shunting equations, but theycan be calculated easily by the help

of computer.

C. Stopband Prediction

The lower-edged stopband

can be estimated efficiently based on this model. For

mainly determined by series inductance between unit-cells and

the capacitance to the ground (or MV-GSPL) of the unit-cell

because of the low frequency approximation. Consequently, the

circuit in Fig. 5(b) can be simplified by considering only the

dominant effect. The simplified circuit, shown in Fig. 8 which

consists of circuit element

and

and the upper-edged stopband

, it is

defined as follows:

(14)

(15)

where

riodic boundary condition on the simplified circuit and setting

the phase shift equal to 180 ,

is the total number of the vias. Through applying pe-

is derived as

(16)

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586 IEEE TRANSACTIONS ON ADVANCED PACKAGING, VOL. 33, NO. 3, AUGUST 2010

Fig. 8. The simplified circuit for ? prediction.

TABLE I

DESIGN SAMPLE PPARAMETER SUMMARY

From (16), it reveals that

through increasing the capacitance between the top layer and

the plate or the inductance of the via. On the other hand, since

is determined by the cavity resonance of the unit-cell, it can

be predicted by calculating the first resonance frequency of the

unit-cell using the complete equivalent circuit in Fig. 5(b).

is possible to be decreased

III. DESIGN PARAMETERS ANALYSIS USING PROPOSED MODEL

A. Accuracy Check for Proposed Model

The accuracy of the proposed model is verified using

full-wave simulation (HFSS). The

of via patterns in Fig. 4 are calculated both by the equivalent

model and the full-wave simulation. The dimensions of the

unit-cell and their corresponding

Table I. The

and in Table I are calculated by (9), (12),

or (13). The bangap predicted by the intuitive estimation of

, or

three via-posted cases on each auxiliary line are also shown for

comparison.

Fig. 9 shows the comparison of bandgap prediction between

full-wave simulation and the proposed model. As can be seen

in Fig. 9, the bandgap (between

be fairly predicted using the proposed model. It is also seen that

the intuitive model of the multiple via inductance is not accu-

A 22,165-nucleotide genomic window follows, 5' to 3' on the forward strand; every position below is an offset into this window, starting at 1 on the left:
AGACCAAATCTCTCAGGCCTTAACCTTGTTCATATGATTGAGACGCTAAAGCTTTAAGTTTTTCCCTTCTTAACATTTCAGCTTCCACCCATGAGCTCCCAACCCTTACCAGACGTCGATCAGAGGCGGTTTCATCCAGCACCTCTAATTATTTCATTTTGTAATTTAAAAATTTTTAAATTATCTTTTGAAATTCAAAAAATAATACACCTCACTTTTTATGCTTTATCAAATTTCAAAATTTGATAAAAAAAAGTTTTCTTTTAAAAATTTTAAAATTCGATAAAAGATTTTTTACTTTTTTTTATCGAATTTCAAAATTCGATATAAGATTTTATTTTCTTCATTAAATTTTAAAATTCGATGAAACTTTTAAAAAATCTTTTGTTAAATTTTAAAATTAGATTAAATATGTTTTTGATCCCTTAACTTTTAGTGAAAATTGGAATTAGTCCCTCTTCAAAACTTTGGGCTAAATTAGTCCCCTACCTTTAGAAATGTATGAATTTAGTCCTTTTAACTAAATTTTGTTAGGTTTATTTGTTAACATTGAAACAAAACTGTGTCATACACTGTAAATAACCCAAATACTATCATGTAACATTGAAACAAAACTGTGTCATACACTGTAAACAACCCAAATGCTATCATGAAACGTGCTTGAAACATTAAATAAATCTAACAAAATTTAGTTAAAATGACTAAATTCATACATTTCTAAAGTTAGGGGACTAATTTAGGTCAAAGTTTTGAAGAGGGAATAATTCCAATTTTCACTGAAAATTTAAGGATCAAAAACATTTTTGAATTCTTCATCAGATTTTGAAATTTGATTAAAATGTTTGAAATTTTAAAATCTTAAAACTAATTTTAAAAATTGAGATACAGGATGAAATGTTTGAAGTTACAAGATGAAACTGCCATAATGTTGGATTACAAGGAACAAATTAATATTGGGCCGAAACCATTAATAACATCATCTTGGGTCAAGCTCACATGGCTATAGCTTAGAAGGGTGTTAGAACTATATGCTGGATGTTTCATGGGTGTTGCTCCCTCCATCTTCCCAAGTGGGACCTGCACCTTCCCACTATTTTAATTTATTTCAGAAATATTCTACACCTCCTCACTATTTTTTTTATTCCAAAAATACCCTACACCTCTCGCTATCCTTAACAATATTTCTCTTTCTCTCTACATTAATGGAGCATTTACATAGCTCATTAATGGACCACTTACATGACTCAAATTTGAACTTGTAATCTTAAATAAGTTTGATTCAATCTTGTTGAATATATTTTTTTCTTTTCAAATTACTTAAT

rate enough (over estimation) for predicting the

andof those five types

andvalues are listed in

for the one via, two vias, and

and) of the five cases can

. In addition

Fig. 9. The bandgap predition between models and HFSS.

Fig. 10. Eight-via sample photo with measured ports locations marked.

to the accuracy information, Fig. 9 also indicates that the pro-

posed model is capable of predicting the ascent of

number of via is increased. There is little deviation between dif-

ferent via patterns that have the same numbers of via. In all the

via patterns, the eight-via case possesses the highest

forming the design concept mentioned in Section II. As a result,

increasingthenumberofviaandremainingotherdesignparam-

eters unchanged tend to enhance the stopband for the proposed

EBG structure.

The accuracy of the proposed circuit model is further exper-

imentally verified. Three test boards are fabricated in the FR4

substrate. They are the cases of 4-via-2, 5-via-2, and 8-via. The

geometric parameters of the unit-cell are the same as shown in

Table I. The board size is 60 mm

Through-hole vias are implemented with anti-via radius

mm. Two ports insertion loss measurements are conducted and

compared with model-predicted results to validate the accuracy

of the model. Fig. 10 shows the photo of the fabricated board

of the 8-via case and the port locations. All three cases are

measured at the same locations using SMA connectors. Fig. 11

shows the measurement results marked with model-predicted

stopband bandwidth of three EBG boards. According to the

measurement results from dc to 5 GHz, the stopband of three

cases could be well predicted using the proposed model. Again,

as the

, con-

60 mm with 33 unit-cells.